"I observed, with great surprise, how, in these nine hours' time, our shot had effected so horrible a destruction of their batteries; instead of walls, I saw nothing but heaps of rubbish, and a number of people dragging the dead bodies out.

"When I met his Lordship on the poop,

his voice was quite hoarse, and he had two slight wounds, one in the cheek, and the other in his leg.-Before I paid him my respects, he said to me, with his usual gracious and mild manner, Well, my fine fellow Salamé, what think you now?' In reply I shook hands with his Lordship, and said, My Lord, I am extremely happy to see your Lordship safe, and I am so much rejoiced with this glorious victory, that I am not able to express, in any terms, the degree of my happiness."

"It was indeed astonishing to see the coat of his Lordship, how it was all cut up by musket ball, and by grape; it was behind, as if a person had taken a pair of scissars and cut it all to pieces. We were all surprised at the narrow escape of his Lordship.

Queen Charlotte Impregnable




"At one o'clock in the morning, we anchored, with all the fleet in the middle of the bay; immediately after, Admiral Van Cappellan came on board; and after having paid his congratulations to his Lordship, he said,

My Lord, I am quite happy if I die now, after having got full satisfaction from these pirates; and we owe a great deal to your Lordship for your gallant position with the Queen Charlotte, which was the safety and the protection of more than five hundred persons of our squadron.'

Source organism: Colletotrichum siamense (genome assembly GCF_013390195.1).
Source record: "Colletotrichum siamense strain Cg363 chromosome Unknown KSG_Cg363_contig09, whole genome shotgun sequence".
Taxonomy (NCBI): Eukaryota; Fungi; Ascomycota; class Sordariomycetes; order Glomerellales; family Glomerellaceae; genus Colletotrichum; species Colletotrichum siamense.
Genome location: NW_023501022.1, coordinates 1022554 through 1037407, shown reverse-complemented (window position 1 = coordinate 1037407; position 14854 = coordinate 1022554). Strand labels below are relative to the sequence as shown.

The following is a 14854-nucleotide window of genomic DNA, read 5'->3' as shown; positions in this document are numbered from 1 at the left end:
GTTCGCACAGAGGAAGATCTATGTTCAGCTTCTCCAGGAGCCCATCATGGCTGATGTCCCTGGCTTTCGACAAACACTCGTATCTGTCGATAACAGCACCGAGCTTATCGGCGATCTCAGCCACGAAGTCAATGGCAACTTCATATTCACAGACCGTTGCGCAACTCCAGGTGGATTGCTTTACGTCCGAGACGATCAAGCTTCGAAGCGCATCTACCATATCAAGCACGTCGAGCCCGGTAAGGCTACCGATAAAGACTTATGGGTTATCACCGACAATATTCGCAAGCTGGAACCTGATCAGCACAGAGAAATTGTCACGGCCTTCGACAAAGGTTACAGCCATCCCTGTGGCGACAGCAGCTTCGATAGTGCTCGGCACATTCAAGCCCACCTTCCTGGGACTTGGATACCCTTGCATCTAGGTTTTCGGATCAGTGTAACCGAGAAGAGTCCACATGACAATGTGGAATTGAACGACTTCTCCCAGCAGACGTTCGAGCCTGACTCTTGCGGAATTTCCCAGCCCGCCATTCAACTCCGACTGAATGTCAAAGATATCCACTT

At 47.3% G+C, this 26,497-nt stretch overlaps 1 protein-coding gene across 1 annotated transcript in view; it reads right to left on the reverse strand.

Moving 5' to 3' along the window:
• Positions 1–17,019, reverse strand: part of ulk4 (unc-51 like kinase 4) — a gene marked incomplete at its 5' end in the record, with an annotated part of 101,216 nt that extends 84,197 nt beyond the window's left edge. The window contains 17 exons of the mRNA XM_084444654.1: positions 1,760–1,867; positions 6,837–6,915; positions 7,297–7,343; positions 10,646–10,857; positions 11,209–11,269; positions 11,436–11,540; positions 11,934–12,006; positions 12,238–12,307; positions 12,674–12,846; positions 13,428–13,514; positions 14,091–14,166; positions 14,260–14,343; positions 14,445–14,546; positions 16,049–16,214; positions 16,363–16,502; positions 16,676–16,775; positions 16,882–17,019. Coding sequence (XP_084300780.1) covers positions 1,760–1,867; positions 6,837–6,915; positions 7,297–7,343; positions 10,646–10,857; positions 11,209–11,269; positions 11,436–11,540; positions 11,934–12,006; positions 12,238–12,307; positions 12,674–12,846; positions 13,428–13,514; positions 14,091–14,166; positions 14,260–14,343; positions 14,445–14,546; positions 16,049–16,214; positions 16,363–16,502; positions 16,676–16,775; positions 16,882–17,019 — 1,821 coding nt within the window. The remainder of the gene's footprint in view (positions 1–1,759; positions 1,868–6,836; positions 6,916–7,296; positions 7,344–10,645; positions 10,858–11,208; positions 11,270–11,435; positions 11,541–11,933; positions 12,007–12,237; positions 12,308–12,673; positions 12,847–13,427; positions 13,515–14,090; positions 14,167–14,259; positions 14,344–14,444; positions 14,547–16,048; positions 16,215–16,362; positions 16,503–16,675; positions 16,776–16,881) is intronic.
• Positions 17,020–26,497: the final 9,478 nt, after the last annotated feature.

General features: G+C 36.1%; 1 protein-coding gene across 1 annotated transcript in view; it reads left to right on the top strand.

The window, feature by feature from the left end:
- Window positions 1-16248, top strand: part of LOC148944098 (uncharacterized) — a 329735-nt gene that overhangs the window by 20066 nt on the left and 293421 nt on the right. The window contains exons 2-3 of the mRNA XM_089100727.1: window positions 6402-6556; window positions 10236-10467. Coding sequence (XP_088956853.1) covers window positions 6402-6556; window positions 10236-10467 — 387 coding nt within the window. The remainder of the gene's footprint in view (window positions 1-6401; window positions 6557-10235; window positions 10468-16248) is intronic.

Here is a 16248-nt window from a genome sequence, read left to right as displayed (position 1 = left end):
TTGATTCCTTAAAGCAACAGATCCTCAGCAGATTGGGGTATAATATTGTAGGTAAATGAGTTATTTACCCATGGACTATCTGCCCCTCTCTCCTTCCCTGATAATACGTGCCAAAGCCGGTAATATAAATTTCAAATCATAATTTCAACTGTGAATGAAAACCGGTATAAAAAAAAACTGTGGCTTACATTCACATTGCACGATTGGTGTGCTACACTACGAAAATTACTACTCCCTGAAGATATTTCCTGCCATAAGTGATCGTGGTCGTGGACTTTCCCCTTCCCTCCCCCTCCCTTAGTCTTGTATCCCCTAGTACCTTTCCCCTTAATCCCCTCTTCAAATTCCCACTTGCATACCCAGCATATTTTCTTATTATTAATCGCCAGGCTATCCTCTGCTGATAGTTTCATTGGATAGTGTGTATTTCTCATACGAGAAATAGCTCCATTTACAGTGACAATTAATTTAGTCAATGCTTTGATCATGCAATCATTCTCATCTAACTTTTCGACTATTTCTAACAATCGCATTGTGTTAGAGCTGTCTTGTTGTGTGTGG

"After we had anchored, his Lordship, having ordered his steward in the morning to keep several dishes ready, gave a grand supper to the officers of the ship, and drank to the health of every brave man in the fleet.

"We also drank to his Lordship's health, and then every body went to sleep, almost like dead men."

Next morning, as our readers will remember,* Lord Exmouth again put

Salamé gives a table of the shot expended in this action, which we transcribe, in the belief that it will open quite a new view to the great majority of our readers.

A List of the general Consumption of Powder and Shot, on board the British and Dutch Squadrons, in the attack upon Algiers, under Admiral Lord Exmouth's command, on the 27th August 1816.

On board of the British Squadron.

Names of Ships.







Prometheus, Britomart, Heron, and Cordelia under weigh